As I was about to write this article, I saw a post in LinkedIn from Rob Burton quoting the Top 3 concerns of business continuity professionals according to the BCI Horizon Scan 2017. Not surprisingly, number one on the list is cyber security. (Followed by data breach and unplanned outages).
Cyber security as a topic can take on many forms including unauthorized access, network penetration, vulnerabilities, phishing and notably – ransomware.
First, let me say that if you haven’t included cyber security in your crisis management program, you need to do it – NOW. I have expanded my crisis management portfolio to include cyber for two clients and in both cases I was able to successfully utilize the same response protocol for cyber that we were already using for crisis management. This is important as you don’t want to confuse the responders by implementing disparate response procedures for different types of incidents.
A valuable tool that I have developed is the Cyber Security Playbook which walks the Crisis Management Team through the necessary steps to determine how to respond to an attack. One of the sections of the playbook focuses on ransomware and it outlines the decisions that need to be made when evaluating the ransom demands. (If you want help developing a Cyber Playbook for your organization, let me know).
The Playbook is based on the fact that there are several factors to consider when deciding how to respond to a ransomware attack. Will you pay the ransom? Will you notify law enforcement? Will you inform the public / media? Is there a specific privacy issue that requires notification of whatever privacy commission you report to? Do you need to notify customers? What are the risks to the business or to key employees (executives) associated with the attack? Let’s look at a couple of these questions a little deeper.
Too pay or not too pay, that is the question. I was at a cyber conference in Toronto a couple of months ago. The first speaker said that they have no default position when it comes to paying ransom. His organization would evaluate each case and decide if they were going to pay based on the circumstances. The next speaker told us that they never pay ransom and that, for his company, this isn’t negotiable. Another speaker said that his company begins the conversation by having a default position of not paying ransom and will only pay if there is a compelling reason to do so. What could compel them to pay? While there are several possible scenarios – the most likely would be their inability to recover whatever system / platform was locked or the hacker group’s threat of what they would do with the data if the company didn’t pay. The decision is ultimately based on a time sensitive risk assessment based on factors including the amount of the ransom, your company’s ability to recover the system internally, the credibility of the hacker group’s decryption tool, impact of downtime, inherent risk to the company, the hacker group’s threat if you don’t pay and the threat of recurring attacks.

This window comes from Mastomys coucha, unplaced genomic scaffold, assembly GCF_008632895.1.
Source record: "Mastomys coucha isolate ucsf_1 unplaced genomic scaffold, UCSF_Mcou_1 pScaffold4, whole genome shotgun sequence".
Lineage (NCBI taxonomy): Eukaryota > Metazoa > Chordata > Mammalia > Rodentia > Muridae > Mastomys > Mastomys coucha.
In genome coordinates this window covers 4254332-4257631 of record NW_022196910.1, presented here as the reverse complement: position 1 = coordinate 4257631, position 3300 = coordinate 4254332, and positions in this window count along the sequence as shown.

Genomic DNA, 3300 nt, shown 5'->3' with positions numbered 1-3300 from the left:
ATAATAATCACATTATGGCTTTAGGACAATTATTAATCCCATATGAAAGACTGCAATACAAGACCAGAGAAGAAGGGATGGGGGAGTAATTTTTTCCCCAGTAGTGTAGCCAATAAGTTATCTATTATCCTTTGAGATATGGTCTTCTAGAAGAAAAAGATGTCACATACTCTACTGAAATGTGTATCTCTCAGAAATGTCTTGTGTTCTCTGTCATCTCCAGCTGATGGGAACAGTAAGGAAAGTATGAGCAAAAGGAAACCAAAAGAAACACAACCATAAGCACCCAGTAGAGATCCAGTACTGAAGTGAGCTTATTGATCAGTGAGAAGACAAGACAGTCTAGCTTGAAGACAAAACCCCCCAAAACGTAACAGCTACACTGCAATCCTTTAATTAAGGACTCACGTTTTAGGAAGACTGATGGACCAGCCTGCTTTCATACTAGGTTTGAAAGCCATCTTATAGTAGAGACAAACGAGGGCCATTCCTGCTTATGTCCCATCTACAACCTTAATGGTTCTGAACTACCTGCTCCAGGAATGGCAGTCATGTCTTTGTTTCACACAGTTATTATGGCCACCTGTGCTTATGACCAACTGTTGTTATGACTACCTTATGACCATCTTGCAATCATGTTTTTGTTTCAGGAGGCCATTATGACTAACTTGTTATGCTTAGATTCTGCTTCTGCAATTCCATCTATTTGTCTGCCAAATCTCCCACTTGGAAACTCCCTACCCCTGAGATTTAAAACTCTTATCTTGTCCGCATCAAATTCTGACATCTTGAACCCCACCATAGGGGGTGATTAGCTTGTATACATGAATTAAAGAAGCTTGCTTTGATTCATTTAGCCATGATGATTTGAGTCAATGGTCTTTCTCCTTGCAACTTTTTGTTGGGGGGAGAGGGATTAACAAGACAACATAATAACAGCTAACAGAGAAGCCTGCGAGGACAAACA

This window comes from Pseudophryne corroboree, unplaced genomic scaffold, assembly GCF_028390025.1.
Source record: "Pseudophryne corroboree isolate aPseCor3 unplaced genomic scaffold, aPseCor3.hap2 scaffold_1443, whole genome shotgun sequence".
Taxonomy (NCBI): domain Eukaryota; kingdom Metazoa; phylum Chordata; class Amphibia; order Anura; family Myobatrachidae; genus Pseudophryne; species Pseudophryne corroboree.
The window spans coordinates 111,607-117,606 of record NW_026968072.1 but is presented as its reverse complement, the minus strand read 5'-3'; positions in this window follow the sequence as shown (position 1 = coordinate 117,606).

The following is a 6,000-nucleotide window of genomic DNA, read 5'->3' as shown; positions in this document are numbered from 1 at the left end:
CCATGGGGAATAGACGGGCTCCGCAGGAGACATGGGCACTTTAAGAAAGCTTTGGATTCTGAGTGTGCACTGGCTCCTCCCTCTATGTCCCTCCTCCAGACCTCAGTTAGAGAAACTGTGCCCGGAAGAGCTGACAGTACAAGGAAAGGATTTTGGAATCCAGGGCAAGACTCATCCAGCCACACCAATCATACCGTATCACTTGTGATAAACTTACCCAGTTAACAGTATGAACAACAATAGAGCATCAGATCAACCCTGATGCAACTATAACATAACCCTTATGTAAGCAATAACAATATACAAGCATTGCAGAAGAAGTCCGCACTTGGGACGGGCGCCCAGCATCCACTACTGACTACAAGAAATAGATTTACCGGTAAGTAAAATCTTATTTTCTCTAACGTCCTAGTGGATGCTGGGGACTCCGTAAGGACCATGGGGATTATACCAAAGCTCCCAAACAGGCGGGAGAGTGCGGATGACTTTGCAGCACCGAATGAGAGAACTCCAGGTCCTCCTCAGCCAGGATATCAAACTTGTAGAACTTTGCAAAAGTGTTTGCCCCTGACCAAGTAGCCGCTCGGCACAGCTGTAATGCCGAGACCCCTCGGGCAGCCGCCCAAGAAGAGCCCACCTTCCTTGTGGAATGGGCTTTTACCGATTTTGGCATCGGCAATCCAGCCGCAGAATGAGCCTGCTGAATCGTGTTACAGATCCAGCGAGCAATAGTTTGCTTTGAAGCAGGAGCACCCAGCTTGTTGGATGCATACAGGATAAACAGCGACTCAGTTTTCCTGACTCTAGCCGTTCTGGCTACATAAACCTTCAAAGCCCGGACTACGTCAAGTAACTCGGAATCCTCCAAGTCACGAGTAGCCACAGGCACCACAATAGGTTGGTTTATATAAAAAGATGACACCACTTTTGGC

What about law enforcement? In the same Toronto conference, we saw two different points of view on this question. Members of law enforcement lobbied to be involved by default. Lawyers were less enthusiastic about engaging law enforcement because they were concerned about losing control of the situation, having information go public and having the cybercrime teams combing through their data. Some ransom demands specifically say “no law enforcement” and this, too, is a factor.
Should you proactively engage the media? If there has been a breach because of a negotiation that went sideways, the public relations fall-out will need to be managed. But as we learned from the Equifax situation, you can’t hide it. Things to consider here include whether data was breached, the sensitivity and scope of the data breach, whether or not you paid the ransom, the potential impact to your brand / company reputation and predicted response of the public.
Your team will also need to consider if regulators need to be notified, how/what/when to notify customers, what to tell your employees, how to respond from a technology standpoint to mitigate the risk of future attacks, how to handle the forensic audit of the attack, and more.
Beyond the Decisions
Depending on the answers, you’ll need to define a communications strategy and a remediation plan. The communications strategy should include pre-scripted templates to allow for a consistent message to be developed and delivered to various parties. Your strategy will also need to define how the Crisis Management Team and affected business units will receive updates throughout the recovery process.
The remediation effort will include how to obtain decryption keys (if you decide to pay the ransom), how to take the systems offline for a forensic review, and how to recover the systems internally.
Cyber security, including ransomware is not just a technology related incident. Integrating your cyber response with your crisis management protocol is critical and goes a long way towards making your organization more prepared to deal with a cyber security incident. Engage your crisis management team in your cyber security tabletop exercises and understand the business decisions that you need to address. Integration of these two critical groups is a key component in the success of your program.
Mark Hoffman, CBCP is a senior crisis management consultant operating out of Toronto, with clients in Canada, the United States and Caribbean. Mark can be reached via Email: firstname.lastname@example.org or on Twitter: @mhoffman_cbcp or via ICMC.